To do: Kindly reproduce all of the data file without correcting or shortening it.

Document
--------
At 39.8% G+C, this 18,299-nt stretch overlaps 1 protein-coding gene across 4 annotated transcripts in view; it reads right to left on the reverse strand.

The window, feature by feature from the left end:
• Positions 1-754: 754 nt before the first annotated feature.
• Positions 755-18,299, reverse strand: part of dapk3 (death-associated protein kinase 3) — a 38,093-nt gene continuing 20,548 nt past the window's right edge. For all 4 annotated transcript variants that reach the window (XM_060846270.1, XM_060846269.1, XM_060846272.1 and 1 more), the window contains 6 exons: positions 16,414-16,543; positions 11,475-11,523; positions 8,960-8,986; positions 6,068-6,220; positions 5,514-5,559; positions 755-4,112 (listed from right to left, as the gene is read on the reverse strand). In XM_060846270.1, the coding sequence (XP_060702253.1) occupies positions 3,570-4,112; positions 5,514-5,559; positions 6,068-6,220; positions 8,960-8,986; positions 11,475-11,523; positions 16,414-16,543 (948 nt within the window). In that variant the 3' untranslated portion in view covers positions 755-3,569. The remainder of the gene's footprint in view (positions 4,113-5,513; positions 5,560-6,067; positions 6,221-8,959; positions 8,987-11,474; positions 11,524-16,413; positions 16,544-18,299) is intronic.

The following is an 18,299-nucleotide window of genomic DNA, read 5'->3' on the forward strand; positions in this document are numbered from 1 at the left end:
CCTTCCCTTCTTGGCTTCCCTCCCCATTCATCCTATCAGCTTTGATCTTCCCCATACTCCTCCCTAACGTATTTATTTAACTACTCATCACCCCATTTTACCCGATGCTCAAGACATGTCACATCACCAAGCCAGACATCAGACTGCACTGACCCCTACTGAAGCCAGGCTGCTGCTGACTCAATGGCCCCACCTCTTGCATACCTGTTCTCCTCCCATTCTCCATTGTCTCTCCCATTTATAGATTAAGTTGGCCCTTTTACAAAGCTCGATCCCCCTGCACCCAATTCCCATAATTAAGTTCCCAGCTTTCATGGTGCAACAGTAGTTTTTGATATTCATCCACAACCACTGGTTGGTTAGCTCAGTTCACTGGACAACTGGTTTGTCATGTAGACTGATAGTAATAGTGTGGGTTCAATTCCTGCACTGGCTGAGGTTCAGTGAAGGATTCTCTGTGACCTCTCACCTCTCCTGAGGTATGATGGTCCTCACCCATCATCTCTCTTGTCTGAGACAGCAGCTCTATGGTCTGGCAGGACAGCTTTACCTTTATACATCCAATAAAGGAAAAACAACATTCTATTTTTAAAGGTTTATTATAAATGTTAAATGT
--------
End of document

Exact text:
At 39.8% G+C, this 18,299-nt stretch overlaps 1 protein-coding gene across 4 annotated transcripts in view; it reads right to left on the reverse strand.

The window, feature by feature from the left end:
• Positions 1-754: 754 nt before the first annotated feature.
• Positions 755-18,299, reverse strand: part of dapk3 (death-associated protein kinase 3) — a 38,093-nt gene continuing 20,548 nt past the window's right edge. For all 4 annotated transcript variants that reach the window (XM_060846270.1, XM_060846269.1, XM_060846272.1 and 1 more), the window contains 6 exons: positions 16,414-16,543; positions 11,475-11,523; positions 8,960-8,986; positions 6,068-6,220; positions 5,514-5,559; positions 755-4,112 (listed from right to left, as the gene is read on the reverse strand). In XM_060846270.1, the coding sequence (XP_060702253.1) occupies positions 3,570-4,112; positions 5,514-5,559; positions 6,068-6,220; positions 8,960-8,986; positions 11,475-11,523; positions 16,414-16,543 (948 nt within the window). In that variant the 3' untranslated portion in view covers positions 755-3,569. The remainder of the gene's footprint in view (positions 4,113-5,513; positions 5,560-6,067; positions 6,221-8,959; positions 8,987-11,474; positions 11,524-16,413; positions 16,544-18,299) is intronic.

The following is an 18,299-nucleotide window of genomic DNA, read 5'->3' on the forward strand; positions in this document are numbered from 1 at the left end:
CCTTCCCTTCTTGGCTTCCCTCCCCATTCATCCTATCAGCTTTGATCTTCCCCATACTCCTCCCTAACGTATTTATTTAACTACTCATCACCCCATTTTACCCGATGCTCAAGACATGTCACATCACCAAGCCAGACATCAGACTGCACTGACCCCTACTGAAGCCAGGCTGCTGCTGACTCAATGGCCCCACCTCTTGCATACCTGTTCTCCTCCCATTCTCCATTGTCTCTCCCATTTATAGATTAAGTTGGCCCTTTTACAAAGCTCGATCCCCCTGCACCCAATTCCCATAATTAAGTTCCCAGCTTTCATGGTGCAACAGTAGTTTTTGATATTCATCCACAACCACTGGTTGGTTAGCTCAGTTCACTGGACAACTGGTTTGTCATGTAGACTGATAGTAATAGTGTGGGTTCAATTCCTGCACTGGCTGAGGTTCAGTGAAGGATTCTCTGTGACCTCTCACCTCTCCTGAGGTATGATGGTCCTCACCCATCATCTCTCTTGTCTGAGACAGCAGCTCTATGGTCTGGCAGGACAGCTTTACCTTTATACATCCAATAAAGGAAAAACAACATTCTATTTTTAAAGGTTTATTATAAATGTTAAATGT